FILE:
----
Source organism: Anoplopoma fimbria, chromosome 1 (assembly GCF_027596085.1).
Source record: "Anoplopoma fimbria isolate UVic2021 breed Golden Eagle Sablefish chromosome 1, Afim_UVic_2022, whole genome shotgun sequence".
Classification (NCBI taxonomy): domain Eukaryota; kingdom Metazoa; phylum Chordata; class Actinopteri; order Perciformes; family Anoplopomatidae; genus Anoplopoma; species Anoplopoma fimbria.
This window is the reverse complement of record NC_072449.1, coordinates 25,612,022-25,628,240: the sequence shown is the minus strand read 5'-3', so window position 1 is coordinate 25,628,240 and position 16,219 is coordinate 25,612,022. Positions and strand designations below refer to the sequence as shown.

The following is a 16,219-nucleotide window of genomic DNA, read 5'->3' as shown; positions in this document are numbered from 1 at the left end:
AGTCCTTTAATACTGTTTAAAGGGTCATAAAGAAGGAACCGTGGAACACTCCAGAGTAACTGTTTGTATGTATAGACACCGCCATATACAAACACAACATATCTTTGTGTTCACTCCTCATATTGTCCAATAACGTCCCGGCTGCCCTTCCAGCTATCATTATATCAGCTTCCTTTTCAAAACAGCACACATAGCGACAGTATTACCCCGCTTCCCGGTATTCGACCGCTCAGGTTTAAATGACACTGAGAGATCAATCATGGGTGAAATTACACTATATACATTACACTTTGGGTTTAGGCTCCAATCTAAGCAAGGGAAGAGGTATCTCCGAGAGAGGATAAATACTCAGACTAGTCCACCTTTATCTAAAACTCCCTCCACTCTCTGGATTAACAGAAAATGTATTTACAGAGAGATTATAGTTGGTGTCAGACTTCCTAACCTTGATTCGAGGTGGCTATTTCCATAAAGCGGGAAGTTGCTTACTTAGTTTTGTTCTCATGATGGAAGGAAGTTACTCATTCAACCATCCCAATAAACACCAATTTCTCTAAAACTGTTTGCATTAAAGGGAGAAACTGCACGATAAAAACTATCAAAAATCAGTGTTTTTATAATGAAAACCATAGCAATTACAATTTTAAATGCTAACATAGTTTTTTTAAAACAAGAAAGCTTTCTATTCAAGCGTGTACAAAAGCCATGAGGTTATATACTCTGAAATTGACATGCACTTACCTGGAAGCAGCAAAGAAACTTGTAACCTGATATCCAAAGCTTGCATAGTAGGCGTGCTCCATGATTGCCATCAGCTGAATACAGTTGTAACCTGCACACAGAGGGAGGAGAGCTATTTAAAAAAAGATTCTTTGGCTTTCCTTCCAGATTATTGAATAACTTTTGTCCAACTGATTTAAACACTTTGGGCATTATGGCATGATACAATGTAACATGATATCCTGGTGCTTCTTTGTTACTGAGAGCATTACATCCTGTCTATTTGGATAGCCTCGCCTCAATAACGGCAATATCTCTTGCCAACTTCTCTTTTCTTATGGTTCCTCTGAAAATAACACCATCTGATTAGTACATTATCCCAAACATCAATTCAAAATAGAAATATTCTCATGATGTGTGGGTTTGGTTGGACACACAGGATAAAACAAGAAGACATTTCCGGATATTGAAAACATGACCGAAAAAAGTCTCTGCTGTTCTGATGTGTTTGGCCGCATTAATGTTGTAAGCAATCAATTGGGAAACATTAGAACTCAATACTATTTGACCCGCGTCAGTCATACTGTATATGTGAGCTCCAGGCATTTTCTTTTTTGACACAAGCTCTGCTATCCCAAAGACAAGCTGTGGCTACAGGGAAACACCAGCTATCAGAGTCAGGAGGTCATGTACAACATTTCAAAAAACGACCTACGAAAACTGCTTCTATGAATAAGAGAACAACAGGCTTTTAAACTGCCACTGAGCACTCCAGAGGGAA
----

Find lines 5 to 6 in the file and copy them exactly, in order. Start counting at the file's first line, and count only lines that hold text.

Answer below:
The following is a 16,219-nucleotide window of genomic DNA, read 5'->3' as shown; positions in this document are numbered from 1 at the left end:
AGTCCTTTAATACTGTTTAAAGGGTCATAAAGAAGGAACCGTGGAACACTCCAGAGTAACTGTTTGTATGTATAGACACCGCCATATACAAACACAACATATCTTTGTGTTCACTCCTCATATTGTCCAATAACGTCCCGGCTGCCCTTCCAGCTATCATTATATCAGCTTCCTTTTCAAAACAGCACACATAGCGACAGTATTACCCCGCTTCCCGGTATTCGACCGCTCAGGTTTAAATGACACTGAGAGATCAATCATGGGTGAAATTACACTATATACATTACACTTTGGGTTTAGGCTCCAATCTAAGCAAGGGAAGAGGTATCTCCGAGAGAGGATAAATACTCAGACTAGTCCACCTTTATCTAAAACTCCCTCCACTCTCTGGATTAACAGAAAATGTATTTACAGAGAGATTATAGTTGGTGTCAGACTTCCTAACCTTGATTCGAGGTGGCTATTTCCATAAAGCGGGAAGTTGCTTACTTAGTTTTGTTCTCATGATGGAAGGAAGTTACTCATTCAACCATCCCAATAAACACCAATTTCTCTAAAACTGTTTGCATTAAAGGGAGAAACTGCACGATAAAAACTATCAAAAATCAGTGTTTTTATAATGAAAACCATAGCAATTACAATTTTAAATGCTAACATAGTTTTTTTAAAACAAGAAAGCTTTCTATTCAAGCGTGTACAAAAGCCATGAGGTTATATACTCTGAAATTGACATGCACTTACCTGGAAGCAGCAAAGAAACTTGTAACCTGATATCCAAAGCTTGCATAGTAGGCGTGCTCCATGATTGCCATCAGCTGAATACAGTTGTAACCTGCACACAGAGGGAGGAGAGCTATTTAAAAAAAGATTCTTTGGCTTTCCTTCCAGATTATTGAATAACTTTTGTCCAACTGATTTAAACACTTTGGGCATTATGGCATGATACAATGTAACATGATATCCTGGTGCTTCTTTGTTACTGAGAGCATTACATCCTGTCTATTTGGATAGCCTCGCCTCAATAACGGCAATATCTCTTGCCAACTTCTCTTTTCTTATGGTTCCTCTGAAAATAACACCATCTGATTAGTACATTATCCCAAACATCAATTCAAAATAGAAATATTCTCATGATGTGTGGGTTTGGTTGGACACACAGGATAAAACAAGAAGACATTTCCGGATATTGAAAACATGACCGAAAAAAGTCTCTGCTGTTCTGATGTGTTTGGCCGCATTAATGTTGTAAGCAATCAATTGGGAAACATTAGAACTCAATACTATTTGACCCGCGTCAGTCATACTGTATATGTGAGCTCCAGGCATTTTCTTTTTTGACACAAGCTCTGCTATCCCAAAGACAAGCTGTGGCTACAGGGAAACACCAGCTATCAGAGTCAGGAGGTCATGTACAACATTTCAAAAAACGACCTACGAAAACTGCTTCTATGAATAAGAGAACAACAGGCTTTTAAACTGCCACTGAGCACTCCAGAGGGAA